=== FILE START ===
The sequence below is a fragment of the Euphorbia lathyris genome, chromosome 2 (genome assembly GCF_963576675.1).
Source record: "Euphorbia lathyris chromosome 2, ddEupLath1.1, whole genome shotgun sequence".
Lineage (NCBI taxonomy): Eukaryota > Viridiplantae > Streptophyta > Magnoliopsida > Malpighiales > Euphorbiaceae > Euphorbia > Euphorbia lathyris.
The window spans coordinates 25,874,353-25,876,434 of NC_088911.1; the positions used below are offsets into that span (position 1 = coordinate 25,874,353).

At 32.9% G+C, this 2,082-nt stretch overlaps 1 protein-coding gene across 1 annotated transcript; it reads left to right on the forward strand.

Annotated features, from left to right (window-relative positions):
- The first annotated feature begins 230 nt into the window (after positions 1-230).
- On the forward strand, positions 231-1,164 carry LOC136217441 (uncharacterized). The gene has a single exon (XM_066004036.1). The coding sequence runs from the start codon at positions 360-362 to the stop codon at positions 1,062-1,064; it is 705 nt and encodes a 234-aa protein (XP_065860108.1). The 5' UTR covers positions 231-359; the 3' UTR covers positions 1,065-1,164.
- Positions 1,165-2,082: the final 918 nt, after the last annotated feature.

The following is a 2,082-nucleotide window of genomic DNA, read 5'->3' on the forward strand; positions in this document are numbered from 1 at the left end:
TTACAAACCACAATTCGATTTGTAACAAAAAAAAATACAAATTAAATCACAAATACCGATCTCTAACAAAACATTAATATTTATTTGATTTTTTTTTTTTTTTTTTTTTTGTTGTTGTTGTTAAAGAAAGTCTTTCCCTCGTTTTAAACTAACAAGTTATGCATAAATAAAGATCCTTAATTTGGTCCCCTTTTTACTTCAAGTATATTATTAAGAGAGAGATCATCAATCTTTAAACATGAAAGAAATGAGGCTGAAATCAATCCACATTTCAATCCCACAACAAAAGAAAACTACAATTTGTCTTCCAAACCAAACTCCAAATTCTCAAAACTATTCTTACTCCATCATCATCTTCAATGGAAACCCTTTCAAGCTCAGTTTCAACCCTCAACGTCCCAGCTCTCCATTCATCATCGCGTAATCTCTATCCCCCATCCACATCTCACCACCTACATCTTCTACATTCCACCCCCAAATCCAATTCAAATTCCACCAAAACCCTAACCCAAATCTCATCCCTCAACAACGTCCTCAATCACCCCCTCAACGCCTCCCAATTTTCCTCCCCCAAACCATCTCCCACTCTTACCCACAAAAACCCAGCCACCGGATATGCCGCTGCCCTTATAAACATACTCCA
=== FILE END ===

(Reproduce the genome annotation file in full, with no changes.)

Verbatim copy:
The sequence below is a fragment of the Euphorbia lathyris genome, chromosome 2 (genome assembly GCF_963576675.1).
Source record: "Euphorbia lathyris chromosome 2, ddEupLath1.1, whole genome shotgun sequence".
Lineage (NCBI taxonomy): Eukaryota > Viridiplantae > Streptophyta > Magnoliopsida > Malpighiales > Euphorbiaceae > Euphorbia > Euphorbia lathyris.
The window spans coordinates 25,874,353-25,876,434 of NC_088911.1; the positions used below are offsets into that span (position 1 = coordinate 25,874,353).

At 32.9% G+C, this 2,082-nt stretch overlaps 1 protein-coding gene across 1 annotated transcript; it reads left to right on the forward strand.

Annotated features, from left to right (window-relative positions):
- The first annotated feature begins 230 nt into the window (after positions 1-230).
- On the forward strand, positions 231-1,164 carry LOC136217441 (uncharacterized). The gene has a single exon (XM_066004036.1). The coding sequence runs from the start codon at positions 360-362 to the stop codon at positions 1,062-1,064; it is 705 nt and encodes a 234-aa protein (XP_065860108.1). The 5' UTR covers positions 231-359; the 3' UTR covers positions 1,065-1,164.
- Positions 1,165-2,082: the final 918 nt, after the last annotated feature.

The following is a 2,082-nucleotide window of genomic DNA, read 5'->3' on the forward strand; positions in this document are numbered from 1 at the left end:
TTACAAACCACAATTCGATTTGTAACAAAAAAAAATACAAATTAAATCACAAATACCGATCTCTAACAAAACATTAATATTTATTTGATTTTTTTTTTTTTTTTTTTTTTGTTGTTGTTGTTAAAGAAAGTCTTTCCCTCGTTTTAAACTAACAAGTTATGCATAAATAAAGATCCTTAATTTGGTCCCCTTTTTACTTCAAGTATATTATTAAGAGAGAGATCATCAATCTTTAAACATGAAAGAAATGAGGCTGAAATCAATCCACATTTCAATCCCACAACAAAAGAAAACTACAATTTGTCTTCCAAACCAAACTCCAAATTCTCAAAACTATTCTTACTCCATCATCATCTTCAATGGAAACCCTTTCAAGCTCAGTTTCAACCCTCAACGTCCCAGCTCTCCATTCATCATCGCGTAATCTCTATCCCCCATCCACATCTCACCACCTACATCTTCTACATTCCACCCCCAAATCCAATTCAAATTCCACCAAAACCCTAACCCAAATCTCATCCCTCAACAACGTCCTCAATCACCCCCTCAACGCCTCCCAATTTTCCTCCCCCAAACCATCTCCCACTCTTACCCACAAAAACCCAGCCACCGGATATGCCGCTGCCCTTATAAACATACTCCA